Investing is essentially about buying things that will put money back into your pocket. For those of you in KiwiSaver or with a bank term deposit, you’re already investors.
Investing in shares means owning a piece of a business or corporation. Shares are units of equity in a company and are commonly known as stocks. They can rise and fall in value, so it can be a bit of a roller-coaster ride. For this reason, shares are better as a long-term investment, so you can ride out the ups and downs in the market.
With this kind of investment, your returns can come in the form of capital gains, when the value of your shares increase. You can also earn a portion of the company’s profits, or dividends, which are typically distributed to shareholders every three or six months, depending on the company.
In the short term, you can claim capital gains by selling your shares at a profit if they increase in value, but you can also play the long game, as historically many shares have increased in value at a higher rate than inflation.
Like we mentioned, there are risks of loss, too, despite the potential for gains. This kind of investment is one of the most vulnerable to sudden price fluctuations, depending on the company’s performance and profitability. If a company fails, your shares can become worthless. Canstar has a full breakdown of shares and other vehicles of investing in our story: Cash, Property, Shares, or Bonds? An Easy Guide to Investing.
When to Invest: a 5-Step Checklist
1 Once you’re consumer debt free
The best return you’ll get on your money is to pay down any consumer debts you have first. Think credit card repayments, Afterpay or any personal loans – once you’re free from this debt, then you can consider investing. Canstar’s story on What Debts to Pay Off First: How to Prioritise Your Loan Repayments is worth a read.
2 Systematically, not sporadically
To ensure you’re investing strategically, consider an investment plan that takes you and your emotions out of the equation. Look at investing each month, or at your own predetermined frequency, to remove yourself from reacting to news of good or bad markets. If human emotions become involved, decisions can be made out of greed or desperation.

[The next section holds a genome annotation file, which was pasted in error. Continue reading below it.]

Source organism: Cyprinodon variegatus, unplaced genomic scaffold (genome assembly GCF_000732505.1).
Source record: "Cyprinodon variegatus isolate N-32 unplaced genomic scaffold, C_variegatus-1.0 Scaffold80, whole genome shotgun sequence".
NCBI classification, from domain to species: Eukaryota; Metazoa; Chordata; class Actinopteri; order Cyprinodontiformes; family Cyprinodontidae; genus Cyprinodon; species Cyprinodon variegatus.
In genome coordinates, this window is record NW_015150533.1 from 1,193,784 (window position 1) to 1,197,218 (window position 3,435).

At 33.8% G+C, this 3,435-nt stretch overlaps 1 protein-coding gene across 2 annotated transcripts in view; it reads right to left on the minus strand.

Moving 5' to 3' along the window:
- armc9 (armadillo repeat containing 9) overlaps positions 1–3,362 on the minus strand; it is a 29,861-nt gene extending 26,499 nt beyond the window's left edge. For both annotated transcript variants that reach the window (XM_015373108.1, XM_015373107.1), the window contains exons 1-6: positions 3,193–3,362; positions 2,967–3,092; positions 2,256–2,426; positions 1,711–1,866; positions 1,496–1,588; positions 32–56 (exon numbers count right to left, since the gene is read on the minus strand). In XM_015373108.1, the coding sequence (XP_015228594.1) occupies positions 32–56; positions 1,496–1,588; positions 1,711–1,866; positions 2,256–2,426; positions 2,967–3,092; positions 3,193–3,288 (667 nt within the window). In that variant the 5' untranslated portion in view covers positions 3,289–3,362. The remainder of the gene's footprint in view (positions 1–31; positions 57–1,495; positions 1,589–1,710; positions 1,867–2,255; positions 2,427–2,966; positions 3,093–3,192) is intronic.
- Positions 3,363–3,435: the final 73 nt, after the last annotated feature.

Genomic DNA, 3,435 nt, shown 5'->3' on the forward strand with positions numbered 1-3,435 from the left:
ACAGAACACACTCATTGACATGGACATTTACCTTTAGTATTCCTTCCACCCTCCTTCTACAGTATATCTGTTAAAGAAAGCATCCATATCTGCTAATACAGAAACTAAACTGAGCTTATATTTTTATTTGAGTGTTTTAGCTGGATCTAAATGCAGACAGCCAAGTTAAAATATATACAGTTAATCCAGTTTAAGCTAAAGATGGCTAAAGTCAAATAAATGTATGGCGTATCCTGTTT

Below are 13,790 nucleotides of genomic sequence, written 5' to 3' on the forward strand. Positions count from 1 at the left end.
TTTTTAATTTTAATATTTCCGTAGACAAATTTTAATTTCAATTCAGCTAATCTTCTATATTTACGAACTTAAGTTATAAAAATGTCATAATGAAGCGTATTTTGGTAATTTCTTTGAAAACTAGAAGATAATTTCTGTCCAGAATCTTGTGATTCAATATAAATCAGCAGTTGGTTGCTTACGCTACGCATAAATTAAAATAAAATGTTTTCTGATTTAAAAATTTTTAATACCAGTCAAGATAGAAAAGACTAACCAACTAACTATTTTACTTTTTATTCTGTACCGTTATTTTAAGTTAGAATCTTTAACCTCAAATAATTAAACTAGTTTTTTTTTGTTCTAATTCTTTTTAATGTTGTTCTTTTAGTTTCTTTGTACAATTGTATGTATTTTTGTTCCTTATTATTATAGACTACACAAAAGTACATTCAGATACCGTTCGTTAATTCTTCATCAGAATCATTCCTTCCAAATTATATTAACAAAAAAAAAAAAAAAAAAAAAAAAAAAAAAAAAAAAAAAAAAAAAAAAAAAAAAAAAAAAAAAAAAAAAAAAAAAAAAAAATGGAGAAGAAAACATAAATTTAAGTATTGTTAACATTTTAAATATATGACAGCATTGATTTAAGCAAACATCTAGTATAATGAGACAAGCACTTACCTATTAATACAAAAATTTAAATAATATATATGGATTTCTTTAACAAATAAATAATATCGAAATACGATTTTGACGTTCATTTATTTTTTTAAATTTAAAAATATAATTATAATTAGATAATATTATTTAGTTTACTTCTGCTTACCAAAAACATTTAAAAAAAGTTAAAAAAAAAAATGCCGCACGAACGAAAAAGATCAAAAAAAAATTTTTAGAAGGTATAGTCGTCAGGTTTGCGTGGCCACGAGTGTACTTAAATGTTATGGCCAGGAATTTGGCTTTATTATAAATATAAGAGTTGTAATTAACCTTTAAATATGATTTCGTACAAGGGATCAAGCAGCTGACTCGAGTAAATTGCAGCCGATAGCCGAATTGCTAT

3 Ensure your income is consistent
Consider your spending habits and your current income. Are you earning enough to survive on with extra that you can afford save or invest? If you are living paycheck to paycheck, it’s time to be smart and make sure you have a buffer to get through any loss of income, rather than gambling on the share market.
4 Set up your emergency fund first
If there are any financial hiccups or drastic changes in your life (think COVID-19), having an emergency fund ensures you don’t need to sell down your investments to pay for your lifestyle and expenses until you’re out of the woods. You also may be selling investments at a time that is not great to sell. Think of your emergency fund as setting up base camp before starting the big climb.
5 Ensure you balance other goals
What is the purpose behind your investment? Are you in this for the long haul or looking to cash out in the short term? If you’re saving for a holiday or new car, is it worth investing only to withdraw in 18 months’ time? (Hint: the answer is no!)
How should I invest?
Don’t pick single stocks as a beginner
Go back to your strategy – are you trying to time the market and catch a falling knife, or are you investing for the long term? Look for diversification and cost. It’s better to spread investments in shares across different companies and industries, as well as buying other asset classes, such as bank deposits or property. Research exchange traded index funds (ETFs) as a starting point. The My Millennial Money podcast episode on investing has an in-depth conversation on this topic.
Find an investing platform
You’ll need to sign up to a trustworthy online investment platform to start investing. The best option is to find one that offers shares, funds and ETFs in which you’re interested in investing. You might consider Sharesies, Hatch, InvestNow, ASB Securities or Kernel, to name a few. Have a hunt around and do your research. Set an investment budget, too. Work out how much you can afford and set aside a fixed sum from your salary each month to direct to investing.
Be willing to be in it for the long haul
If you’re hoping to invest for fewer than five years, shares aren’t your best route, given the risk of losing your hard-earned money in a short period of time. Investing in term deposits might be a better alternative option for you, as the money you’re investing is protected and will earn interest. Or, alternatively, you could direct your extra funds to your KiwiSaver, which could make a big difference to your retirement savings.
This is something that Canstar can help you with. Our free comparison tool allows you to compare funds, while our KiwiSaver report highlights providers that deliver outstanding value and customer satisfaction. For more information, just click on the button below: